From Mad World: Major Diggs Brown is a 30 year Army veteran and currently lives in Ft. Collins, Colorado. Upon returning from Afghanistan, Brown had severe PTSDthat he still suffers from. A recent trip to Chicago has made Brown not only uncomfortable, but slightly outraged as well, and with good reason.

Like some with the debilitating side effects of war known as PTSD, Brown decided to search for a companion. For the past two and a half years, his service dog, Arthur, has been his constant company. This man and his best friend have an unbreakable bond. The psychology behind the love for one’s pet is easy to comprehend, and we all can relate to having a companion that we feel helps us get through — especially the warriors returning home from battle zones.

“He does a lot of things. He wakes me up from nightmares when I have them. When I have anxiety attacks, he calms me down. He saved my life and I’m even off the drugs,” said Major Diggs Brown.

Brown was met with a discouraging scenario when he took Arthur, the beloved canine, with him to a restaurant in Chicago during a recent trip to the Windy City. Brown was looking to get some breakfast at Cochon Volant when the waitress informed him that he could not eat in the restaurant while Arthur was with him.

“When my service dog and I walked in, the hostess took us to the table, and the young lady named Hannah, she said you can’t have a dog in the restaurant,” Brown said. “I kept my cool and I said you know it’s the American Disabilities Act. This is my service dog, he can go wherever I go, it’s the law. So I was seated, placed my order then Hannah came over again and said I have to leave. I said it’s my service dog and she said I don’t care, you need to leave, we don’t have dogs in the restaurant. I could go to the Department of Justice with this if we continue down this path.”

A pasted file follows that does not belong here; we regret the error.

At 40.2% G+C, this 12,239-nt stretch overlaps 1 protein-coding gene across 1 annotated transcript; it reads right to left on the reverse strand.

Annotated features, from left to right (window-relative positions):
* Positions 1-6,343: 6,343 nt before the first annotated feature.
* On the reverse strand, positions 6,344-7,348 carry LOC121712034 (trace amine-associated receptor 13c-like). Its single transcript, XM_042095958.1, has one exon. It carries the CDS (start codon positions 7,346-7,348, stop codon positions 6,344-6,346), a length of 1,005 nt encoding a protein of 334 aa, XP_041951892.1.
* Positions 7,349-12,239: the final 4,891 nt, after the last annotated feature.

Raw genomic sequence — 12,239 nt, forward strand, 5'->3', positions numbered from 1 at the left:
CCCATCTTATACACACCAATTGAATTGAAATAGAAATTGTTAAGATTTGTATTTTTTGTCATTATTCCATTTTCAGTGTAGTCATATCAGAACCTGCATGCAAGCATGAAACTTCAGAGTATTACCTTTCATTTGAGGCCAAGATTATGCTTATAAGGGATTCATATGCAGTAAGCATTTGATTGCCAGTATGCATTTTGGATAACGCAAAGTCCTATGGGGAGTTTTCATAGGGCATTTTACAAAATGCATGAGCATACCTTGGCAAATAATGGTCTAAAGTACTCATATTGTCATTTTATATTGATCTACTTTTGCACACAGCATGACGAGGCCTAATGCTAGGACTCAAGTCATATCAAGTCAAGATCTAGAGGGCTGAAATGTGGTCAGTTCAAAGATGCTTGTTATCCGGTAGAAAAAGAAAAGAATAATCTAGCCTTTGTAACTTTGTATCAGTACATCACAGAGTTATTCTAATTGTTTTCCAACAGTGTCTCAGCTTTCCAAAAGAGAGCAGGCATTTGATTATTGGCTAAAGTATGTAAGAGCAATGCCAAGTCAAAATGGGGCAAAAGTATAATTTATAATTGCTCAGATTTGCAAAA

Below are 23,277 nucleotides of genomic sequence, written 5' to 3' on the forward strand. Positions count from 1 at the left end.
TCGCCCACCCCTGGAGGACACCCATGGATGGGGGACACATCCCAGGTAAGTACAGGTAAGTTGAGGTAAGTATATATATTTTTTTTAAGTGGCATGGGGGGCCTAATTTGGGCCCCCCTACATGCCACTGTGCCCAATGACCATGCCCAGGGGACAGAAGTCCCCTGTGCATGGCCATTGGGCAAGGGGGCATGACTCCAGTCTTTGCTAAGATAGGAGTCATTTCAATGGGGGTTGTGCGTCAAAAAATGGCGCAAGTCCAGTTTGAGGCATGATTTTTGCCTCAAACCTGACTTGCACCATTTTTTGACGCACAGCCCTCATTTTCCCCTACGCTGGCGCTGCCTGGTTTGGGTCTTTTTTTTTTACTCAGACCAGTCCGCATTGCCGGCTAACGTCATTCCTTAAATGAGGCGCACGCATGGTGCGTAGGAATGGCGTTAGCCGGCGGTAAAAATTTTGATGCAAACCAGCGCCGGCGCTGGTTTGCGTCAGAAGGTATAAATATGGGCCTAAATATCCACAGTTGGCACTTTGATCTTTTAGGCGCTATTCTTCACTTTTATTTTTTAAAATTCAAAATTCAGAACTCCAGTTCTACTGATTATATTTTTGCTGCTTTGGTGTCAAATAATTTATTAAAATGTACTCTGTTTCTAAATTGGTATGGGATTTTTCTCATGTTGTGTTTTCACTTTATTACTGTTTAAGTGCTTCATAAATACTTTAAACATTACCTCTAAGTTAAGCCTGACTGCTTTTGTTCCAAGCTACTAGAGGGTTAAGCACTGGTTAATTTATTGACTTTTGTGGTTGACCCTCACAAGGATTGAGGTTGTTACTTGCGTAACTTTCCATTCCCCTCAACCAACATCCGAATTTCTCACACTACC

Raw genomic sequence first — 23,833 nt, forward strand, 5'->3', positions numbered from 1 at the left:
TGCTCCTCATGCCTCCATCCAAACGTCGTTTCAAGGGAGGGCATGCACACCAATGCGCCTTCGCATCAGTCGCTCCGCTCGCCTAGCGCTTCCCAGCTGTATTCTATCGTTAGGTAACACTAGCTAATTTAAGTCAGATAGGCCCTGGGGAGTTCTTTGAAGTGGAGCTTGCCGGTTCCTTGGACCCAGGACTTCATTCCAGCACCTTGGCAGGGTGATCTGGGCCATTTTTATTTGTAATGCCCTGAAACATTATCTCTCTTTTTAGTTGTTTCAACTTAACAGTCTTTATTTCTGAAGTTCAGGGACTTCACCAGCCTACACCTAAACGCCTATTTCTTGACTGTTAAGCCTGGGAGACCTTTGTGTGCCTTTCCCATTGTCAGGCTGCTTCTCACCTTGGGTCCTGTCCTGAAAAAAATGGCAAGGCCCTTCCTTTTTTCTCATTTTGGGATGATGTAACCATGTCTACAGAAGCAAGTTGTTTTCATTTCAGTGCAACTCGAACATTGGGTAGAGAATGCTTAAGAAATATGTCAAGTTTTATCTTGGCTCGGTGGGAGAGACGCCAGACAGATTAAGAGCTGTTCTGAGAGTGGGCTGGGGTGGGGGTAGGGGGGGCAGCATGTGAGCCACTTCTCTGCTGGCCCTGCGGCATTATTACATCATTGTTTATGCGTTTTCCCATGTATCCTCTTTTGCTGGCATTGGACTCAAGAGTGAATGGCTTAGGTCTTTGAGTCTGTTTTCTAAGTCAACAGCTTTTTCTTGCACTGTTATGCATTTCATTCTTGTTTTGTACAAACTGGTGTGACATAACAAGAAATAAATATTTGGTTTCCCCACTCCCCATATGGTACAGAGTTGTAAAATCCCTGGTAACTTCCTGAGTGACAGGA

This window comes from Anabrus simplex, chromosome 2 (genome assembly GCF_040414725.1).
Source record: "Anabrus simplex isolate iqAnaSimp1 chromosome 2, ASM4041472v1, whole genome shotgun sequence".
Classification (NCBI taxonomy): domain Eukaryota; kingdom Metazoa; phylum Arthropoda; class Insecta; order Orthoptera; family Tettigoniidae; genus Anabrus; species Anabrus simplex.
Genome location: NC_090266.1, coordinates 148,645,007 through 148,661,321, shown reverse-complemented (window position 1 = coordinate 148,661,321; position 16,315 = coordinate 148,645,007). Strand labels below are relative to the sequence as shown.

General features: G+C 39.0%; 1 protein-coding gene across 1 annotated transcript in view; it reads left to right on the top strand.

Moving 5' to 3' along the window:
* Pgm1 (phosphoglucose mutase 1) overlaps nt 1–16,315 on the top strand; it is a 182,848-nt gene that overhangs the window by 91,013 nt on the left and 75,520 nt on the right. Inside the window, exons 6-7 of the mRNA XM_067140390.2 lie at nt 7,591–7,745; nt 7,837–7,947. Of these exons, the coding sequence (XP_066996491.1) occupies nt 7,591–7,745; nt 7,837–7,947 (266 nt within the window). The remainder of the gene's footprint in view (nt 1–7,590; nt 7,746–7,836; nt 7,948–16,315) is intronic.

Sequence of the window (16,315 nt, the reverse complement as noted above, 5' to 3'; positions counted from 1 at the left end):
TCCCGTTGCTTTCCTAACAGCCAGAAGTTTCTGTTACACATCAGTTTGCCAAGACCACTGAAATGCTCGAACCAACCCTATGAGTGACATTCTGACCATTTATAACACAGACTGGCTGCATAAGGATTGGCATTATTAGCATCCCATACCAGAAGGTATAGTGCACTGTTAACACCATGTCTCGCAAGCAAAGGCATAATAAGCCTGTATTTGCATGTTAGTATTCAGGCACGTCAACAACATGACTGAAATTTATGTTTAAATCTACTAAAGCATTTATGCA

Once Brown was back at home in Ft. Collins, he posted on his Facebook timeline what had happened in Chicago. His post went viral and elicited a response from Cochon Volant.

“When I got home, I posted to my Facebook page, this is what happened to me and it went viral,” said Brown. “The manager of the restaurant then called me personally and then emailed me apologizing.”

The well deserved apology was accepted by Brown. The restaurant even posted the apology to the soldier and his dog on their Facebook page.

 

Brown says he’s never been asked to leave an establishment because of his service dog before, but he also holds no hard feelings toward the restaurant that refused him service.

Brown has shown himself to be the dignified soldier all expect him to be. Hopefully in the future, restaurants will understand the vital need for some of these soldiers to have these service dogs. Arthur couldn’t be reached for comment, but he looks happy to be Brown’s companion in the photos of the two together.

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